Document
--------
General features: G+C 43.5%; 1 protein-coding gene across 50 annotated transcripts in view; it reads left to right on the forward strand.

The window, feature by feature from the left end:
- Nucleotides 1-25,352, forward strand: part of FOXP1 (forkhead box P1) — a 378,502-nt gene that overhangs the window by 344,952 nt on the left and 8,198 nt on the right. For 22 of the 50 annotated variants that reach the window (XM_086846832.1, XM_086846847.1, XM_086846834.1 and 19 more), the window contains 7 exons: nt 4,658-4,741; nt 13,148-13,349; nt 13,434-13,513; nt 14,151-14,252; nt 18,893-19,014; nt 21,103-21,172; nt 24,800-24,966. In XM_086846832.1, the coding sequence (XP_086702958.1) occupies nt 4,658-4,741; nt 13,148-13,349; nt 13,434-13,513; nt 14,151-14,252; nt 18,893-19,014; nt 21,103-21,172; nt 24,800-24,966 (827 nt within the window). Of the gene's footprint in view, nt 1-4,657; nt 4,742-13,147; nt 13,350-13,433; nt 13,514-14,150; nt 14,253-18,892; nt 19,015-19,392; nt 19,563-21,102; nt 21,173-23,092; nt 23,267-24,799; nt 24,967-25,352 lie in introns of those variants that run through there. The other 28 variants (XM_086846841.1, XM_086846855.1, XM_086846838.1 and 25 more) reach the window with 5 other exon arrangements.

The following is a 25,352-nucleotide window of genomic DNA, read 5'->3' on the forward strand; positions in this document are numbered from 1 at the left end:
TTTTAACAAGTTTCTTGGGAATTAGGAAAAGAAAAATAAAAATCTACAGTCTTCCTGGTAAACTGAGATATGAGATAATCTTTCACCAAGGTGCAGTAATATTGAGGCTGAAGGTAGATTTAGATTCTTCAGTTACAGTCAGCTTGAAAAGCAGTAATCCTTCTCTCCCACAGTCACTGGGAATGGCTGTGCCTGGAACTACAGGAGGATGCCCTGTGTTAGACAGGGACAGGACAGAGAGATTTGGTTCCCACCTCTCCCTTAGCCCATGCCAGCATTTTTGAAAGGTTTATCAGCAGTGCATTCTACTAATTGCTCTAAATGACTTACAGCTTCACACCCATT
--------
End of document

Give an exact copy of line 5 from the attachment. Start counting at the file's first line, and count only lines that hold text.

TTTTAACAAGTTTCTTGGGAATTAGGAAAAGAAAAATAAAAATCTACAGTCTTCCTGGTAAACTGAGATATGAGATAATCTTTCACCAAGGTGCAGTAATATTGAGGCTGAAGGTAGATTTAGATTCTTCAGTTACAGTCAGCTTGAAAAGCAGTAATCCTTCTCTCCCACAGTCACTGGGAATGGCTGTGCCTGGAACTACAGGAGGATGCCCTGTGTTAGACAGGGACAGGACAGAGAGATTTGGTTCCCACCTCTCCCTTAGCCCATGCCAGCATTTTTGAAAGGTTTATCAGCAGTGCATTCTACTAATTGCTCTAAATGACTTACAGCTTCACACCCATT